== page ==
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The Beginning Of A Buying Adventure In Persia?.

RiskGlobal sourcingSupplier relationship managementInnovationMiddle East and AfricamanufacturingGovernance and Legal ComplianceReputational RiskSupplier DevelopmentPrimary and Extractive+-
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For buyers, Iran is shrouded in a certain mystic. It holds both a sense of fear and opportunity. Most don't know whether the opportunity is worth the risk and as such are potentially missing out on those potentially significant opportunities. There are fearful that the country is only one small step away from sanctions being re-imposed and that they will be left hanging once again.

 

The sourcing opportunities are many and varied. The country itself boasts vast reserves of natural resources, while its population and supply base is both creative and and well educated. With this in mind, many CPOs see this as an opportunity not to be missed and even suggest that risk here has been over-emphasised.

 

During his tenure as a senior procurement manager at a large European technology manufacturer, François Roblin, now CPO at disability aids manufacturer Handicare, led a buyers' mission to source copper from Iran in the mid-2000s.


"The first thing to understand is the Iranian mentality; it is very special. For them, they are the ones representing one of the most prestigious empires in world history. They are proud of their country, proud of Persian culture and are very distinct from Arabic people,” he tells Procurement Leaders in the latest issue of the magazine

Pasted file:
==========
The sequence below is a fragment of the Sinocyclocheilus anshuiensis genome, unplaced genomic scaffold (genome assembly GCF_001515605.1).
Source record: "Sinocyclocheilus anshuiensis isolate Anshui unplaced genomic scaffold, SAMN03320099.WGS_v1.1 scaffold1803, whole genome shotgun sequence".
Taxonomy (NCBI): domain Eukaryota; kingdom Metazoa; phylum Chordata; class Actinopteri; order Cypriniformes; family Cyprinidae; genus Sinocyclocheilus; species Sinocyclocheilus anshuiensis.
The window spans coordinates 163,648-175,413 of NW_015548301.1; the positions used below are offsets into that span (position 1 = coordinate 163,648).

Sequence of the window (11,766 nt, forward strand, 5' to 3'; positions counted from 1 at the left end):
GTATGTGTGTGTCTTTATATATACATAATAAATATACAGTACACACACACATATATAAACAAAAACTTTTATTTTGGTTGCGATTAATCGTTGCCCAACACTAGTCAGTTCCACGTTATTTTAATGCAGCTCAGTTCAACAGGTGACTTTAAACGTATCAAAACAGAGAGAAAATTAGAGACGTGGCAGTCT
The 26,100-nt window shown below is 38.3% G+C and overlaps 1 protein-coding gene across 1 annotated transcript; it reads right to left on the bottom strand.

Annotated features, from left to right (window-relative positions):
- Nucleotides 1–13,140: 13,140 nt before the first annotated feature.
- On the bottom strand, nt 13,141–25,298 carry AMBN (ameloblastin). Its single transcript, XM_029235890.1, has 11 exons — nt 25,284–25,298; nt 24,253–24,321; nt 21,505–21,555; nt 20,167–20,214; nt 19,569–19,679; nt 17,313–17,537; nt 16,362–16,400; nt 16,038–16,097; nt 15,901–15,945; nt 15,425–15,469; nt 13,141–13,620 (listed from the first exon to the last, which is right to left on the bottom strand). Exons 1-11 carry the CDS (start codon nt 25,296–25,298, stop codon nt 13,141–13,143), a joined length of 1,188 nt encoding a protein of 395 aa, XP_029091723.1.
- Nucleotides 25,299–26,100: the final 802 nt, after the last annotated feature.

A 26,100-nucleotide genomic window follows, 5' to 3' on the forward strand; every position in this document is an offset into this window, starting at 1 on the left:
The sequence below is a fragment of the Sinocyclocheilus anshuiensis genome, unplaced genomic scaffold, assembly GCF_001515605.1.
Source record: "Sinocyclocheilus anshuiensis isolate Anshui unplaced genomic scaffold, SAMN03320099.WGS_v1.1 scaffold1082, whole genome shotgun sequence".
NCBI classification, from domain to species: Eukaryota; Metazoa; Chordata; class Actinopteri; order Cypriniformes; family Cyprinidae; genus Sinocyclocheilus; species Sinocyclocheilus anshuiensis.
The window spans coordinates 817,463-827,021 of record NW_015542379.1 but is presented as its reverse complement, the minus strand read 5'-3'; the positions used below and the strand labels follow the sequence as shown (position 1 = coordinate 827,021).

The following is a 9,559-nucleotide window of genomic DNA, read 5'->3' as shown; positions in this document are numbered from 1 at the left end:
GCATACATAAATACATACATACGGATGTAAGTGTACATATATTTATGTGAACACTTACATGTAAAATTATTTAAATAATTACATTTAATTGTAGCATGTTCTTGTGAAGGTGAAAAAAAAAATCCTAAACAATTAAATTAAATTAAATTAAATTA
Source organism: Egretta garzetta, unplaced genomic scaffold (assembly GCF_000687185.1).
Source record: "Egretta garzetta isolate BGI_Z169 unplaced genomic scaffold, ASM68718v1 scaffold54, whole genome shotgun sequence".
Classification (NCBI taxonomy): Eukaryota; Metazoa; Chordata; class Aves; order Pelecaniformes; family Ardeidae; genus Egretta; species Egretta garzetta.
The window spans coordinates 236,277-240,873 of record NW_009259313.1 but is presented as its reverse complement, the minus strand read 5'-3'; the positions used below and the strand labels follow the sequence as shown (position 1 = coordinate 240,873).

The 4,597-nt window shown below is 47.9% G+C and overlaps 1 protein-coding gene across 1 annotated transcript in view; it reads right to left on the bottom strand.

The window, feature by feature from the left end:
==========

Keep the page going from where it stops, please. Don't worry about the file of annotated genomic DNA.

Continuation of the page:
“They say God blessed them not only with uranium, but oil, gold, diamonds and copper: everything underneath Iran is valuable,” he explains.


He advice to buyers considering sourcing from Iran is not to be put off by public perception of the country and the way it is often portrayed by the media.

 

"What I felt and saw was different from the representation in western media. I've been to other Islamic countries and in Iran the people, generally, are much freer. It's no comparison with Qatar or Saudi Arabia. It's a very friendly, helpful country."


Together with natural resources, the people represent one of Iran's strengths, he says. "At least around Tehran, the people I met were highly educated and many spoke English. There is a good understanding of technology and they like to do business."


However, Iran has long suffered under western sanctions and sorely needs foreign investment, he says.


"The infrastructure development stopped at the end of the 1970s. A lot of it needs work or renovation. It is like being in the beginning of the 1980s."

 

While it may well be difficult to shake off completely, overcoming that fear may well be the ticket to huge rewards that keep the function and the business that precious one step ahead of the competition.

 

Members can read more of our analysis of sourcing from new markets in Issue 61 here and on the website here 

 

This article is a piece of independent writing by a member of Procurement Leaders' content team.

Lindsay Clark
Posted by Lindsay Clark

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